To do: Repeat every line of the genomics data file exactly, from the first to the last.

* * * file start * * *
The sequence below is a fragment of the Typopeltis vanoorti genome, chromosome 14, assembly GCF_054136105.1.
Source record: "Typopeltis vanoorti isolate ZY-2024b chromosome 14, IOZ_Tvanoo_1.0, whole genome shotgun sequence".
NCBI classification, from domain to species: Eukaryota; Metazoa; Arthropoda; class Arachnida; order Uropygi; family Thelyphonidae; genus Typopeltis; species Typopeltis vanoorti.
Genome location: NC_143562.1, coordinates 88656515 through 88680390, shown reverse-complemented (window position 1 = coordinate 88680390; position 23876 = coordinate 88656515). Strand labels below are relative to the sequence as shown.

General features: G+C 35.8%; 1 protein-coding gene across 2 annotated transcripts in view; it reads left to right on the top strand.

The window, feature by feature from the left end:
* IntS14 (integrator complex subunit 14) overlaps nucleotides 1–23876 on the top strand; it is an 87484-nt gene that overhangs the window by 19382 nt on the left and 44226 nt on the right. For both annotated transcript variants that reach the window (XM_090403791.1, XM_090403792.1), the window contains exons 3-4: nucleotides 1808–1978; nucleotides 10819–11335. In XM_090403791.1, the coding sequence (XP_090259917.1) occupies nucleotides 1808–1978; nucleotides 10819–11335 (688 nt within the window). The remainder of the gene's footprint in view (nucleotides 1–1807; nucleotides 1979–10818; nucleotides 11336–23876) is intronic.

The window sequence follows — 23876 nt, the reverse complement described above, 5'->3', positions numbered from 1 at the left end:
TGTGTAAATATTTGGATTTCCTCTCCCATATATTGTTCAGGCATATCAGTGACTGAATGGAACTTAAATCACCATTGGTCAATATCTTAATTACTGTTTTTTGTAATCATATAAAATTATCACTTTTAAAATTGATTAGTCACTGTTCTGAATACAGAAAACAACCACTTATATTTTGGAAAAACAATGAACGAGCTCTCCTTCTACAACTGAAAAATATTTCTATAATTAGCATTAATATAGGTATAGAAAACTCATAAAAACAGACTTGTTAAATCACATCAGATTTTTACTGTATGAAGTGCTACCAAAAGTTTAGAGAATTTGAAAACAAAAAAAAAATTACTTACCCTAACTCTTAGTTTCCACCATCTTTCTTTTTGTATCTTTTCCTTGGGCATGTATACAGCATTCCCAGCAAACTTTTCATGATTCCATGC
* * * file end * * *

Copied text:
The sequence below is a fragment of the Typopeltis vanoorti genome, chromosome 14, assembly GCF_054136105.1.
Source record: "Typopeltis vanoorti isolate ZY-2024b chromosome 14, IOZ_Tvanoo_1.0, whole genome shotgun sequence".
NCBI classification, from domain to species: Eukaryota; Metazoa; Arthropoda; class Arachnida; order Uropygi; family Thelyphonidae; genus Typopeltis; species Typopeltis vanoorti.
Genome location: NC_143562.1, coordinates 88656515 through 88680390, shown reverse-complemented (window position 1 = coordinate 88680390; position 23876 = coordinate 88656515). Strand labels below are relative to the sequence as shown.

General features: G+C 35.8%; 1 protein-coding gene across 2 annotated transcripts in view; it reads left to right on the top strand.

The window, feature by feature from the left end:
* IntS14 (integrator complex subunit 14) overlaps nucleotides 1–23876 on the top strand; it is an 87484-nt gene that overhangs the window by 19382 nt on the left and 44226 nt on the right. For both annotated transcript variants that reach the window (XM_090403791.1, XM_090403792.1), the window contains exons 3-4: nucleotides 1808–1978; nucleotides 10819–11335. In XM_090403791.1, the coding sequence (XP_090259917.1) occupies nucleotides 1808–1978; nucleotides 10819–11335 (688 nt within the window). The remainder of the gene's footprint in view (nucleotides 1–1807; nucleotides 1979–10818; nucleotides 11336–23876) is intronic.

The window sequence follows — 23876 nt, the reverse complement described above, 5'->3', positions numbered from 1 at the left end:
TGTGTAAATATTTGGATTTCCTCTCCCATATATTGTTCAGGCATATCAGTGACTGAATGGAACTTAAATCACCATTGGTCAATATCTTAATTACTGTTTTTTGTAATCATATAAAATTATCACTTTTAAAATTGATTAGTCACTGTTCTGAATACAGAAAACAACCACTTATATTTTGGAAAAACAATGAACGAGCTCTCCTTCTACAACTGAAAAATATTTCTATAATTAGCATTAATATAGGTATAGAAAACTCATAAAAACAGACTTGTTAAATCACATCAGATTTTTACTGTATGAAGTGCTACCAAAAGTTTAGAGAATTTGAAAACAAAAAAAAAATTACTTACCCTAACTCTTAGTTTCCACCATCTTTCTTTTTGTATCTTTTCCTTGGGCATGTATACAGCATTCCCAGCAAACTTTTCATGATTCCATGC